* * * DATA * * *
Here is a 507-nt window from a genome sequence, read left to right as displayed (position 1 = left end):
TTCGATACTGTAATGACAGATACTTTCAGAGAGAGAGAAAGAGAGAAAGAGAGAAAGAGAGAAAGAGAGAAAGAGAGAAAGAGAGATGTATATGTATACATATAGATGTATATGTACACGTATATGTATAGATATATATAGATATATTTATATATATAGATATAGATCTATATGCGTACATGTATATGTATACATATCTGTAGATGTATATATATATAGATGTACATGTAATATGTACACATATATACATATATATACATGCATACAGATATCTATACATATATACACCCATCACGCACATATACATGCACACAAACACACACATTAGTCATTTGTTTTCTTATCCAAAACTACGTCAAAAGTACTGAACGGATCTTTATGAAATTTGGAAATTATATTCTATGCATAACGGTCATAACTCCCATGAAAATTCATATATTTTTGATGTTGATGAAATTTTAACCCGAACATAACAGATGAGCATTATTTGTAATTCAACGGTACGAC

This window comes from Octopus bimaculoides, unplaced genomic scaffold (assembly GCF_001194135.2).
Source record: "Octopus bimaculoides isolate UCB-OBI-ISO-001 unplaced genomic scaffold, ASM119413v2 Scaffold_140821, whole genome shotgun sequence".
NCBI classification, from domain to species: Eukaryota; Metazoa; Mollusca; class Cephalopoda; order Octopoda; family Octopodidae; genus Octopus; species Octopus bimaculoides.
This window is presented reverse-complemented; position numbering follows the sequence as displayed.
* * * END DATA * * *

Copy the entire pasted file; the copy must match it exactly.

Here is a 507-nt window from a genome sequence, read left to right as displayed (position 1 = left end):
TTCGATACTGTAATGACAGATACTTTCAGAGAGAGAGAAAGAGAGAAAGAGAGAAAGAGAGAAAGAGAGAAAGAGAGAAAGAGAGATGTATATGTATACATATAGATGTATATGTACACGTATATGTATAGATATATATAGATATATTTATATATATAGATATAGATCTATATGCGTACATGTATATGTATACATATCTGTAGATGTATATATATATAGATGTACATGTAATATGTACACATATATACATATATATACATGCATACAGATATCTATACATATATACACCCATCACGCACATATACATGCACACAAACACACACATTAGTCATTTGTTTTCTTATCCAAAACTACGTCAAAAGTACTGAACGGATCTTTATGAAATTTGGAAATTATATTCTATGCATAACGGTCATAACTCCCATGAAAATTCATATATTTTTGATGTTGATGAAATTTTAACCCGAACATAACAGATGAGCATTATTTGTAATTCAACGGTACGAC

This window comes from Octopus bimaculoides, unplaced genomic scaffold (assembly GCF_001194135.2).
Source record: "Octopus bimaculoides isolate UCB-OBI-ISO-001 unplaced genomic scaffold, ASM119413v2 Scaffold_140821, whole genome shotgun sequence".
NCBI classification, from domain to species: Eukaryota; Metazoa; Mollusca; class Cephalopoda; order Octopoda; family Octopodidae; genus Octopus; species Octopus bimaculoides.
This window is presented reverse-complemented; position numbering follows the sequence as displayed.